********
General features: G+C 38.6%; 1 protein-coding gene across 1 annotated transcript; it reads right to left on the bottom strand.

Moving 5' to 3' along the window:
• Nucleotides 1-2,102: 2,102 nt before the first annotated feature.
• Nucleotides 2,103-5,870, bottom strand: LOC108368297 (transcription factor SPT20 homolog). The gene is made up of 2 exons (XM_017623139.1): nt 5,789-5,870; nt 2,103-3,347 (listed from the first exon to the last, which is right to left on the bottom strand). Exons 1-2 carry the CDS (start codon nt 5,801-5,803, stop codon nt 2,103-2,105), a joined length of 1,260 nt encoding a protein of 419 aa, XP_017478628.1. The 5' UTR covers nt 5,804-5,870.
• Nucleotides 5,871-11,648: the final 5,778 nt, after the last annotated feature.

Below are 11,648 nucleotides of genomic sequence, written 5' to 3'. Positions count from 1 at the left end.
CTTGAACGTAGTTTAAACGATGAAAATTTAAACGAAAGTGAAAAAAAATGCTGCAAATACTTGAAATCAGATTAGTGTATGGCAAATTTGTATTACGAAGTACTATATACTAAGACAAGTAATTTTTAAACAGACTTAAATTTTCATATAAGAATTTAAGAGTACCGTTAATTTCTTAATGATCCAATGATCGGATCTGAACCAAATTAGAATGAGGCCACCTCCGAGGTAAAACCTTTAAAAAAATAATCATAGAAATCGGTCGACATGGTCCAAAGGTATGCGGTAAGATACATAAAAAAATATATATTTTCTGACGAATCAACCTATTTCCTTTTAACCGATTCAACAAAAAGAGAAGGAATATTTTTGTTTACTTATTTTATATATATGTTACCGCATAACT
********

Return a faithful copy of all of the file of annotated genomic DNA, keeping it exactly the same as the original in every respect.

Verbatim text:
General features: G+C 38.6%; 1 protein-coding gene across 1 annotated transcript; it reads right to left on the bottom strand.

Moving 5' to 3' along the window:
• Nucleotides 1-2,102: 2,102 nt before the first annotated feature.
• Nucleotides 2,103-5,870, bottom strand: LOC108368297 (transcription factor SPT20 homolog). The gene is made up of 2 exons (XM_017623139.1): nt 5,789-5,870; nt 2,103-3,347 (listed from the first exon to the last, which is right to left on the bottom strand). Exons 1-2 carry the CDS (start codon nt 5,801-5,803, stop codon nt 2,103-2,105), a joined length of 1,260 nt encoding a protein of 419 aa, XP_017478628.1. The 5' UTR covers nt 5,804-5,870.
• Nucleotides 5,871-11,648: the final 5,778 nt, after the last annotated feature.

Below are 11,648 nucleotides of genomic sequence, written 5' to 3'. Positions count from 1 at the left end.
CTTGAACGTAGTTTAAACGATGAAAATTTAAACGAAAGTGAAAAAAAATGCTGCAAATACTTGAAATCAGATTAGTGTATGGCAAATTTGTATTACGAAGTACTATATACTAAGACAAGTAATTTTTAAACAGACTTAAATTTTCATATAAGAATTTAAGAGTACCGTTAATTTCTTAATGATCCAATGATCGGATCTGAACCAAATTAGAATGAGGCCACCTCCGAGGTAAAACCTTTAAAAAAATAATCATAGAAATCGGTCGACATGGTCCAAAGGTATGCGGTAAGATACATAAAAAAATATATATTTTCTGACGAATCAACCTATTTCCTTTTAACCGATTCAACAAAAAGAGAAGGAATATTTTTGTTTACTTATTTTATATATATGTTACCGCATAACT